However, everything from earthworms and spiders to voles and groundhogs play an important role in soil ecology. Together, they all create a profoundly diverse and complex soil food web. Dr. Elaine Ingham discovered and diagrammed this soil food web nearly 4 decades ago, however her research is just recently coming to the forefront of biological agriculture.
If you take a look at an old growth forest, you can see this dynamic soil food web cycling happening right before your eyes. Trees that are hundreds of years old and hundreds of feet tall are growing from soil that has never ever had fertilizer applied to it. How is that possible? Where are the trees getting all their nutrients?
It’s certainly not just manure. Sure, an occasional deer or squirrel will hop through the woods and poop on the ground, but that wouldn’t add up to enough nitrogen or any other nutrient for a tree to grow so massive.
What about the decaying leaves, pine needles, and other dead stuff accumulating on top of the soil? Yes, of course the decomposing materials are feeding the plants. But what is breaking them down and transforming them into plant food?
It’s all about the Soil Microbes!
Billions and billions of them work tirelessly all day every day to transform dead plant and animal materials, as well as rock minerals, into soil organic matter and plant food. Soil itself is formed by microorganisms eating away at rocks, and with the help of water, dissolving minerals into plant-available forms.
Lichens and hardy pioneer plants are the first to colonize the stone, eventually giving way to herbaceous plants and shrubs. Slowly over geological time, microbes and their plant allies build layers, metamorphosing bare rock into rich soil.
They simultaneously change atmospheric elements into plant food, as in the case of nitrogen fixation by bacteria called Rhizobium that live in the root nodules of legumes. These Rhizobia have a symbiotic relationship with plants that allows them to transform atmospheric nitrogen (N2) to ammonium by utilizing plant root exudates.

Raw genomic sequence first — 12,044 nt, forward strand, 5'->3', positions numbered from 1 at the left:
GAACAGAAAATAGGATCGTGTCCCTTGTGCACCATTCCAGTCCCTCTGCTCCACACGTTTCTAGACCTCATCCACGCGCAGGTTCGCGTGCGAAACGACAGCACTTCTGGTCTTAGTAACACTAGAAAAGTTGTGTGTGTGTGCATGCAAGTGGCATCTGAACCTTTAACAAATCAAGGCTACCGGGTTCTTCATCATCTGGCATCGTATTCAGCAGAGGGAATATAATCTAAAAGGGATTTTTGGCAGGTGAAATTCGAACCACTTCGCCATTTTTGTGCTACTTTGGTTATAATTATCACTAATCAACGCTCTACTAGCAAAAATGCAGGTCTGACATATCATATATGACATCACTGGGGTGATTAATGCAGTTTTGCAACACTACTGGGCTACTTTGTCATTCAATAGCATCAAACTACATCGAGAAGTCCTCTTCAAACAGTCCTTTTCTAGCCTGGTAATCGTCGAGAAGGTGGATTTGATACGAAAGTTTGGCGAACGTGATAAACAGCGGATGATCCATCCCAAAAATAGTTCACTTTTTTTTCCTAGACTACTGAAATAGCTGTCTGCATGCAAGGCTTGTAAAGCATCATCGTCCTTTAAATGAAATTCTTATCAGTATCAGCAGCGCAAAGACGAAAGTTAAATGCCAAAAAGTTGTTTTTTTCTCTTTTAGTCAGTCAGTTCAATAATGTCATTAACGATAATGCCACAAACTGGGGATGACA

This biological fixation of nitrogen provides the bulk of nitrogen to agricultural soils, even in arid regions (Zahran 1999). Studies have demonstrated that microbiological inoculants reduce fertilizer use (Adesemoye 2009). It is clear that we need to be paying more attention to microbial mediation of soil nutrients.
Nutrient Mineralization: Microbes as the Plant’s Digestive System
Scientific studies also have found that protozoa and nematodes act as biological grazers that facilitate mineralization of plant nutrients. Mineralization is just a fancy word for breaking down a chemical compound.
Without getting too technical, this is basically the switch from an organic (carbon-containing molecule) to an inorganic compound. This mineralized compound is water-soluble so that plants can take it up. Keep in mind that, in chemistry, inorganic means the compound does not contain carbon (not to be confused with certified organic farming).
As protozoa and nematodes (two less-talked-about soil microbes) eat fungi and bacteria, they transform nitrogen and phosphorus into plant-available forms. Basically, they are eating microbes and extracting their nutrients, which can in turn feed plants.
You could compare the process to the way a cow eats grass, digests and processes those nutrients, and then make them available to humans when we consume an animal product (calm down vegans, this is just an example of nutrient transfer). Humans cannot readily access the nutrients in grass. The cow is the mediator between grass and human, in the same way that protozoa and nematodes are the mediators between minerals (plant food) and the plants.